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Thursday, June 11, 2015

Susie's Rhubarb Pie


 

In the neighborhood of my early childhood, most of the kids that I knew and played with lived nearby. There were nine to sixteen of us in this half-block area and we spent much of our time, as kids of that era did, playing outside. The dads were away at work during the day and the moms stayed home, so we did have adult supervision of a sort. Not that the moms knew everything that we did, but they had their ways of keeping track of us. I can't say that any of us remained close friends, but we got along for the most part and when we didn't we'd somehow work things out. We were truly a middle-class, blue-collar neighborhood and we all knew the unwritten rules. In our own way, we were a tight-knit group. Occasionally, we'd get a "new kid on the block" and two of those stand out in my memory.
 
 
Jackie Stackhouse only spent a couple of summers in the corner house across the alley. The house belonged to his grandparents and there were rumors that his parents were divorced - one of the cardinal sins of the day. He was a cute kid; I remember him as olive-skinned, with dark brown hair and chocolate eyes. He and the boys of the neighborhood quickly joined forces, but it wasn't long before they ousted him - "He's a sissy", "He cheats", "He's a half-breed", "He's only here for the summer." I honestly did not know what to think, but neighborhood loyalty ran deep in those days. My parents, ever wise and compassionate, had a heart-to-heart talk with me. They explained that Jackie's parents were having problems, but that was not his fault and so he was spending the summer with his grandparents. "Be nice to him." they said, "He's lonely and could use a friend." I was not to be that friend and I'm not sure that he ever had one in the neighborhood, but I did stop and talk with him several times over the back fence where he played alone. I found him to be a sweet and gentle boy and I often wonder what became of him...


Susie Gates was a redheaded, freckle-faced spitfire. She and her mother moved into the basement apartment right next to us and I have no recollection of how long they lived there, but it wasn't very long. We quickly became acquainted; she loved to play dolls and dress-up, but usually wore dresses and didn't like to get dirty, so our friendship ran hot and cold. One summer day when I was down visiting in her place, I told of how the neighbor on the other side of our house had a large patch of rhubarb. Susie's mom told us that if we would go and pick some, she would make us a rhubarb pie. Of course I knew better, but that pie sounded wonderful and so I led Susie to the spot and we sneakily stole some rhubarb. Returning to the apartment, my mouth began to water for that pie, but Susie's mom told me it was time for me to go home and I never got a bite. That made me angry and I confessed to my mom what we had done. I said it was OK because Susie's mom had told us to, but Mom set me straight in no time. "They may be having tough times," she said, "but you still need to do what you know is right."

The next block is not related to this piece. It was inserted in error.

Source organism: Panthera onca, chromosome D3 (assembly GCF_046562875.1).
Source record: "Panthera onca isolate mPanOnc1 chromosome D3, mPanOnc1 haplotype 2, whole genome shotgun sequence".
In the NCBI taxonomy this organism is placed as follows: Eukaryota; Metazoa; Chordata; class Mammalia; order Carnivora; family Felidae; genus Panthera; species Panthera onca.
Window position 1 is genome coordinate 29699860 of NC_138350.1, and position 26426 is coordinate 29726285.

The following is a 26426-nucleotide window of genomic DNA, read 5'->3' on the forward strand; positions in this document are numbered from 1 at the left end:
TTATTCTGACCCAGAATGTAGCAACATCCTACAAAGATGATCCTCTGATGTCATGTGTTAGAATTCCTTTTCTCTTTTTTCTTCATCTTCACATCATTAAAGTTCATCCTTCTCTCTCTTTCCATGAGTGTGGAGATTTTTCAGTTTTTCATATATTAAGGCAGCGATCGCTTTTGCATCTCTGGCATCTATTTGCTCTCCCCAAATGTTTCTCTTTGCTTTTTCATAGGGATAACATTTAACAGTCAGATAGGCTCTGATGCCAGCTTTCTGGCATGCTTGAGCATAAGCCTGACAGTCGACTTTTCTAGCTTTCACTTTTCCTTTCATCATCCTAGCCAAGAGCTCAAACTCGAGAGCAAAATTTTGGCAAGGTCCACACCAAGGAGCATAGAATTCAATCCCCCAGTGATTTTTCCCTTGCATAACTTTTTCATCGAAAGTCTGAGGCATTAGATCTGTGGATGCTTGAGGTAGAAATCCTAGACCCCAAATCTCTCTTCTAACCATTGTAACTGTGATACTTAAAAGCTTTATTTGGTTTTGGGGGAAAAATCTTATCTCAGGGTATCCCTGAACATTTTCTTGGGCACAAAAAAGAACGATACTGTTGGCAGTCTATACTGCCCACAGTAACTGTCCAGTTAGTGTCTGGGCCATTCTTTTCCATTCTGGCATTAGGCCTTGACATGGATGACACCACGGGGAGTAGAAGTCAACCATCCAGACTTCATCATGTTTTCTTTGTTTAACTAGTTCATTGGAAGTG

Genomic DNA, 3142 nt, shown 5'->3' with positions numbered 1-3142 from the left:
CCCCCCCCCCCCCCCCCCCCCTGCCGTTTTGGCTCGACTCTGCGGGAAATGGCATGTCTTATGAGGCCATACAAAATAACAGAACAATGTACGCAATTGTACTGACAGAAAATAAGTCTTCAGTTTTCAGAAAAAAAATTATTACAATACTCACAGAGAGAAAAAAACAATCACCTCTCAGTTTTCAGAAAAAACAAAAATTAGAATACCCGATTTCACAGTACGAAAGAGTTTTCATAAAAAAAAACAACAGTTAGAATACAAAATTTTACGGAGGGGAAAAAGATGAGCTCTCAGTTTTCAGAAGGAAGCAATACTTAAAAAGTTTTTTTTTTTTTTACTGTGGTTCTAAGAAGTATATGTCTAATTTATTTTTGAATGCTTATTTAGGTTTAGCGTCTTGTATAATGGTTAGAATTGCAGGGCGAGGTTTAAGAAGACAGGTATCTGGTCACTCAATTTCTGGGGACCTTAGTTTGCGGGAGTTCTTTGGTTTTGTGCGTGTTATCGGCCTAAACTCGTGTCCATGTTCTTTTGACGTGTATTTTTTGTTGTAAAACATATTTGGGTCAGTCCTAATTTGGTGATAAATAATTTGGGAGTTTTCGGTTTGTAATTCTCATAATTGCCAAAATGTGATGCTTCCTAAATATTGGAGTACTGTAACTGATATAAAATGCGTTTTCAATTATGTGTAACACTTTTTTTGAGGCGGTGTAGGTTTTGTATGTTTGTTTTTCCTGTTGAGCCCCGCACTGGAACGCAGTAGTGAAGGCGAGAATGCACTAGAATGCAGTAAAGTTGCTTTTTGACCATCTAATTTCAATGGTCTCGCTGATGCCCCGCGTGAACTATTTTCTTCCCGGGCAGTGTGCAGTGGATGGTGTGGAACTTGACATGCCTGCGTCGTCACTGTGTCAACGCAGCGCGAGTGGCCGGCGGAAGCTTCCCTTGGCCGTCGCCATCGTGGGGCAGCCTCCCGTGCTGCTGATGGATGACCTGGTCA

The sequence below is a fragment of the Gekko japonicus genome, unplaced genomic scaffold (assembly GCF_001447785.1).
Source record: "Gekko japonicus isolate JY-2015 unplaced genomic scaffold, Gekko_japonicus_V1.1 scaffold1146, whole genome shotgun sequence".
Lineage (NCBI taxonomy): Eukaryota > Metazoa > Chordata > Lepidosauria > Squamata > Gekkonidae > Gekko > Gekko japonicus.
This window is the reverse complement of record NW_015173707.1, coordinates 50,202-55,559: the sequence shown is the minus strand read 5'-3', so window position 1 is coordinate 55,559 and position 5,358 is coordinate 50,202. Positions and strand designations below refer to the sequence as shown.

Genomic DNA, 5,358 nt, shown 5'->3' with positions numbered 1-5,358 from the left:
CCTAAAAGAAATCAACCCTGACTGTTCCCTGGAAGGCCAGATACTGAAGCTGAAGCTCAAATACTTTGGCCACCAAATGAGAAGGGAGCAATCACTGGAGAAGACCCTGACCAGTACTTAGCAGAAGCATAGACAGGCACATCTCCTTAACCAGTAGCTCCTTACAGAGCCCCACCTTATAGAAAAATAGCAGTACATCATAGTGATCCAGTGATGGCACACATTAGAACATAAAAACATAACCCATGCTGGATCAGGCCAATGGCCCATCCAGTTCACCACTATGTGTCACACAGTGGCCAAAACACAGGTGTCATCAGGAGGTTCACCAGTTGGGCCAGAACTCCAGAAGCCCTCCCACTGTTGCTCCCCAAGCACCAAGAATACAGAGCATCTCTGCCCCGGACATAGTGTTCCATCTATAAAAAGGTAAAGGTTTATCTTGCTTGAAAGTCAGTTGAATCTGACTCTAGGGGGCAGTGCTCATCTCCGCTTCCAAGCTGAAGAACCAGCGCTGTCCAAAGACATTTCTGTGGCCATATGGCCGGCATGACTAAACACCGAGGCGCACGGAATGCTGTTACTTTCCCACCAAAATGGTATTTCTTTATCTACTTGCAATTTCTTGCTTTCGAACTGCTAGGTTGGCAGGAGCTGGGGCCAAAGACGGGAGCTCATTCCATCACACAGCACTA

I sometimes think of stealing that rhubarb and of the pie I never got to taste, but mostly I think of Susie and her mother and of how difficult things must have been for them. Back then, I really didn't have a clue...


 ..."Father, forgive them, for they do not know what they are doing."     Luke23:43
 
And this is my prayer: that your love may abound more and more in knowledge and depth of insight, so that you may be able to discern what is best and may be pure and blameless until the day of Christ, filled with the fruit of righteousness that comes through Jesus Christ - to the glory and praise of God.     Philippians 1:9-11

 

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